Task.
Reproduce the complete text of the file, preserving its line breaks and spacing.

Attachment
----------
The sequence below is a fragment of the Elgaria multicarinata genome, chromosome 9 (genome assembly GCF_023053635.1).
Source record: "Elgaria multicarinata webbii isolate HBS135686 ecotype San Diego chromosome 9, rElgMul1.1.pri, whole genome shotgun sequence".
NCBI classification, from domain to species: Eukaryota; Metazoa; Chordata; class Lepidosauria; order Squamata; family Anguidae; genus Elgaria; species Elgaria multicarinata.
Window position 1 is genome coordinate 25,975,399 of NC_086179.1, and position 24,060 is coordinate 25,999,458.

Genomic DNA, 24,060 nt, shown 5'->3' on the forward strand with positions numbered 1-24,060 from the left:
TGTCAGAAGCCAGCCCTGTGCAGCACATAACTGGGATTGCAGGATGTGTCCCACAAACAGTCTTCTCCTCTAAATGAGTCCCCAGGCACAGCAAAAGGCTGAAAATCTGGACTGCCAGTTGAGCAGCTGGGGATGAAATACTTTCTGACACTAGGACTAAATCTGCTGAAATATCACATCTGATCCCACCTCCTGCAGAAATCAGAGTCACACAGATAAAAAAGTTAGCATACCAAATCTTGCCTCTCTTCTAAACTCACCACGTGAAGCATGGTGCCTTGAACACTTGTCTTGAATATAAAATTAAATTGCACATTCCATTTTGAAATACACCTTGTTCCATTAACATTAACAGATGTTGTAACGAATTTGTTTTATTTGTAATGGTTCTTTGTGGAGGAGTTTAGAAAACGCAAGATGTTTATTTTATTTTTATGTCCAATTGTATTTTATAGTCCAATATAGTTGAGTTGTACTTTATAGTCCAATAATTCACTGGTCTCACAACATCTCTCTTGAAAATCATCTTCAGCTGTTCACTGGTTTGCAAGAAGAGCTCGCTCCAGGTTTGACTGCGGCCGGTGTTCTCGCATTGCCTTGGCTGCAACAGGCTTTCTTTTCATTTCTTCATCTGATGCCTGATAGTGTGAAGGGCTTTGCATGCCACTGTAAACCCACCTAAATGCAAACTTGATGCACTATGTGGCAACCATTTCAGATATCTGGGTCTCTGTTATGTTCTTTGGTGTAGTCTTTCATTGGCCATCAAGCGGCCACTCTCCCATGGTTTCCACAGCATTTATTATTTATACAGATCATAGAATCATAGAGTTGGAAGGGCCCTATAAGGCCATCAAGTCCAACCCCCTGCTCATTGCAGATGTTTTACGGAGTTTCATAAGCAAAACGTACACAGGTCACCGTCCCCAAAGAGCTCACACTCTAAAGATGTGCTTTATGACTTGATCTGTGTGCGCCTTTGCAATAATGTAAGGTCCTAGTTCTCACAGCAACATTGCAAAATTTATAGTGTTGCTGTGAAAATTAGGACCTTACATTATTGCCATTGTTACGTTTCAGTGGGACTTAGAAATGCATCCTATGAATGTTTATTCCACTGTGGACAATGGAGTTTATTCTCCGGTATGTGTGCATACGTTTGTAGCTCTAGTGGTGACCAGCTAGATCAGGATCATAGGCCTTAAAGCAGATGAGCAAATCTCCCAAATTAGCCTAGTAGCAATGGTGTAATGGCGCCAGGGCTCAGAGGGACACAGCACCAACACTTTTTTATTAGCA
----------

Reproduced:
The sequence below is a fragment of the Elgaria multicarinata genome, chromosome 9 (genome assembly GCF_023053635.1).
Source record: "Elgaria multicarinata webbii isolate HBS135686 ecotype San Diego chromosome 9, rElgMul1.1.pri, whole genome shotgun sequence".
NCBI classification, from domain to species: Eukaryota; Metazoa; Chordata; class Lepidosauria; order Squamata; family Anguidae; genus Elgaria; species Elgaria multicarinata.
Window position 1 is genome coordinate 25,975,399 of NC_086179.1, and position 24,060 is coordinate 25,999,458.

Genomic DNA, 24,060 nt, shown 5'->3' on the forward strand with positions numbered 1-24,060 from the left:
TGTCAGAAGCCAGCCCTGTGCAGCACATAACTGGGATTGCAGGATGTGTCCCACAAACAGTCTTCTCCTCTAAATGAGTCCCCAGGCACAGCAAAAGGCTGAAAATCTGGACTGCCAGTTGAGCAGCTGGGGATGAAATACTTTCTGACACTAGGACTAAATCTGCTGAAATATCACATCTGATCCCACCTCCTGCAGAAATCAGAGTCACACAGATAAAAAAGTTAGCATACCAAATCTTGCCTCTCTTCTAAACTCACCACGTGAAGCATGGTGCCTTGAACACTTGTCTTGAATATAAAATTAAATTGCACATTCCATTTTGAAATACACCTTGTTCCATTAACATTAACAGATGTTGTAACGAATTTGTTTTATTTGTAATGGTTCTTTGTGGAGGAGTTTAGAAAACGCAAGATGTTTATTTTATTTTTATGTCCAATTGTATTTTATAGTCCAATATAGTTGAGTTGTACTTTATAGTCCAATAATTCACTGGTCTCACAACATCTCTCTTGAAAATCATCTTCAGCTGTTCACTGGTTTGCAAGAAGAGCTCGCTCCAGGTTTGACTGCGGCCGGTGTTCTCGCATTGCCTTGGCTGCAACAGGCTTTCTTTTCATTTCTTCATCTGATGCCTGATAGTGTGAAGGGCTTTGCATGCCACTGTAAACCCACCTAAATGCAAACTTGATGCACTATGTGGCAACCATTTCAGATATCTGGGTCTCTGTTATGTTCTTTGGTGTAGTCTTTCATTGGCCATCAAGCGGCCACTCTCCCATGGTTTCCACAGCATTTATTATTTATACAGATCATAGAATCATAGAGTTGGAAGGGCCCTATAAGGCCATCAAGTCCAACCCCCTGCTCATTGCAGATGTTTTACGGAGTTTCATAAGCAAAACGTACACAGGTCACCGTCCCCAAAGAGCTCACACTCTAAAGATGTGCTTTATGACTTGATCTGTGTGCGCCTTTGCAATAATGTAAGGTCCTAGTTCTCACAGCAACATTGCAAAATTTATAGTGTTGCTGTGAAAATTAGGACCTTACATTATTGCCATTGTTACGTTTCAGTGGGACTTAGAAATGCATCCTATGAATGTTTATTCCACTGTGGACAATGGAGTTTATTCTCCGGTATGTGTGCATACGTTTGTAGCTCTAGTGGTGACCAGCTAGATCAGGATCATAGGCCTTAAAGCAGATGAGCAAATCTCCCAAATTAGCCTAGTAGCAATGGTGTAATGGCGCCAGGGCTCAGAGGGACACAGCACCAACACTTTTTTATTAGCA